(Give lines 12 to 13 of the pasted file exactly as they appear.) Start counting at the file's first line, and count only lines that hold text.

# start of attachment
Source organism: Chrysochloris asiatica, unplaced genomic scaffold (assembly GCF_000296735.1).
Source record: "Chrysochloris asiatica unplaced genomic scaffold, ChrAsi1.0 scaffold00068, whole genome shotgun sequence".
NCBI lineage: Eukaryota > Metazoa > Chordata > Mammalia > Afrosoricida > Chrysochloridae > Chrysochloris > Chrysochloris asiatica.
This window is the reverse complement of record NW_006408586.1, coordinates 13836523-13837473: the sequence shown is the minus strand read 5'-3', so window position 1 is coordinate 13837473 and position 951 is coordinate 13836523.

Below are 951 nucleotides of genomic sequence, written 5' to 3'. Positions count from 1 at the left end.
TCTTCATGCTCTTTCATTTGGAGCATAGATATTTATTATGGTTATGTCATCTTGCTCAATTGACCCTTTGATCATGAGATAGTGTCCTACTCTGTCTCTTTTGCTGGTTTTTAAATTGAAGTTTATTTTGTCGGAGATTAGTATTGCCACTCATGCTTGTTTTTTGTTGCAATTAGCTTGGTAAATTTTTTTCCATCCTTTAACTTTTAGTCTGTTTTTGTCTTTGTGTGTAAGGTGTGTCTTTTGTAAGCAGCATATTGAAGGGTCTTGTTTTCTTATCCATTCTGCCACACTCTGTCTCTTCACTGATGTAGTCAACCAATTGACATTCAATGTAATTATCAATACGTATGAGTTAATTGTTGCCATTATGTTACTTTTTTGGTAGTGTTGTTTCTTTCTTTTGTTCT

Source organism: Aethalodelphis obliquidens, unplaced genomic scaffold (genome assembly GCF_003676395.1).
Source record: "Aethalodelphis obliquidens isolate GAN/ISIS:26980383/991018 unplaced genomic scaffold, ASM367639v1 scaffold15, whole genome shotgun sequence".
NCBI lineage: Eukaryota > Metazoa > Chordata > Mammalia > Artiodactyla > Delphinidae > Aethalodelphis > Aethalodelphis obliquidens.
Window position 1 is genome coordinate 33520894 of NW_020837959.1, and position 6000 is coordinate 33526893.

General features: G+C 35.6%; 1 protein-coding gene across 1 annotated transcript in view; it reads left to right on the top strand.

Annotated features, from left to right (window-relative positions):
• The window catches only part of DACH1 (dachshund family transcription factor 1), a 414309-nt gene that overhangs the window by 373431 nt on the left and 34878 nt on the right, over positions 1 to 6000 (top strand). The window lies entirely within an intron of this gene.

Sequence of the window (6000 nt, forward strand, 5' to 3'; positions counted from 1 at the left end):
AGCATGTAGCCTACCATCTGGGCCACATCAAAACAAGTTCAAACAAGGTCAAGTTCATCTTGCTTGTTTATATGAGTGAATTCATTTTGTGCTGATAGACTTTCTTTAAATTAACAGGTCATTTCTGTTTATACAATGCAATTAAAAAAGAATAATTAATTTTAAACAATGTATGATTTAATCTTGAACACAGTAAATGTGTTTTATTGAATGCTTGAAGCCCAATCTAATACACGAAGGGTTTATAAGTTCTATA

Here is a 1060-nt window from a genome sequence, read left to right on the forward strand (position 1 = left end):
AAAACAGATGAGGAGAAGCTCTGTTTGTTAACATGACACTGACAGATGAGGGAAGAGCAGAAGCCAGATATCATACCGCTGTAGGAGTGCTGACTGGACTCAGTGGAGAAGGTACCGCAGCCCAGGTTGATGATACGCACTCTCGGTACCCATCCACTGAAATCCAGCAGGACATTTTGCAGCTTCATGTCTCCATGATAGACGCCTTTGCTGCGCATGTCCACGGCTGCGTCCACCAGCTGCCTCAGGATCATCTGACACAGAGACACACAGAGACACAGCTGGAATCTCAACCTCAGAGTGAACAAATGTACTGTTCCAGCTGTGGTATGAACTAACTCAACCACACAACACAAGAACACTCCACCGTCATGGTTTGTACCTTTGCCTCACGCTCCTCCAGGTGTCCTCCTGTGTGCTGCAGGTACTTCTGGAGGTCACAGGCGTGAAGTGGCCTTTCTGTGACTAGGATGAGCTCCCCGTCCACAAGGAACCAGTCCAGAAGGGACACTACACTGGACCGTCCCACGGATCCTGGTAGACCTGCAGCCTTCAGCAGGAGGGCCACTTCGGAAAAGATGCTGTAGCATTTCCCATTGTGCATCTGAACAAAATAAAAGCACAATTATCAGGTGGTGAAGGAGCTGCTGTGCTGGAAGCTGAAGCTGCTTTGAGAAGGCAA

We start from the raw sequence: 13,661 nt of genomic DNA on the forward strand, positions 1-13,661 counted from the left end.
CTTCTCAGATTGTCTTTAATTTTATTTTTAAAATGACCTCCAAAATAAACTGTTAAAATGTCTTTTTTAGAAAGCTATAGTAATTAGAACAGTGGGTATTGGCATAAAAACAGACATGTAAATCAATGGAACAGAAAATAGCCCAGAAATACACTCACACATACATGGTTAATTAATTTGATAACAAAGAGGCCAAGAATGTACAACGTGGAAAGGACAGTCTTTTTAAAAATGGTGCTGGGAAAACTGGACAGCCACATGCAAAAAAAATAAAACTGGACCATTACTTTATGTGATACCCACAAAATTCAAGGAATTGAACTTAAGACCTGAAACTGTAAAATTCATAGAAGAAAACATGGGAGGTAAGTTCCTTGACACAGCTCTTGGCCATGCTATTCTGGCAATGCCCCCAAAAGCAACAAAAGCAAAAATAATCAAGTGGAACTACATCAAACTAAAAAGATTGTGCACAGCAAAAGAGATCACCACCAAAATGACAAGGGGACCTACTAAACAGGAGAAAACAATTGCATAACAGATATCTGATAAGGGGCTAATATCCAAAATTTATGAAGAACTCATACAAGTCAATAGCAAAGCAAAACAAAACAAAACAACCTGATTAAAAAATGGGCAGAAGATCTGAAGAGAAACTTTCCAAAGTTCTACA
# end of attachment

Annotated features, from left to right (window-relative positions):
• The window catches only part of DACH1 (dachshund family transcription factor 1), a 414309-nt gene that overhangs the window by 373431 nt on the left and 34878 nt on the right, over positions 1 to 6000 (top strand). The window lies entirely within an intron of this gene.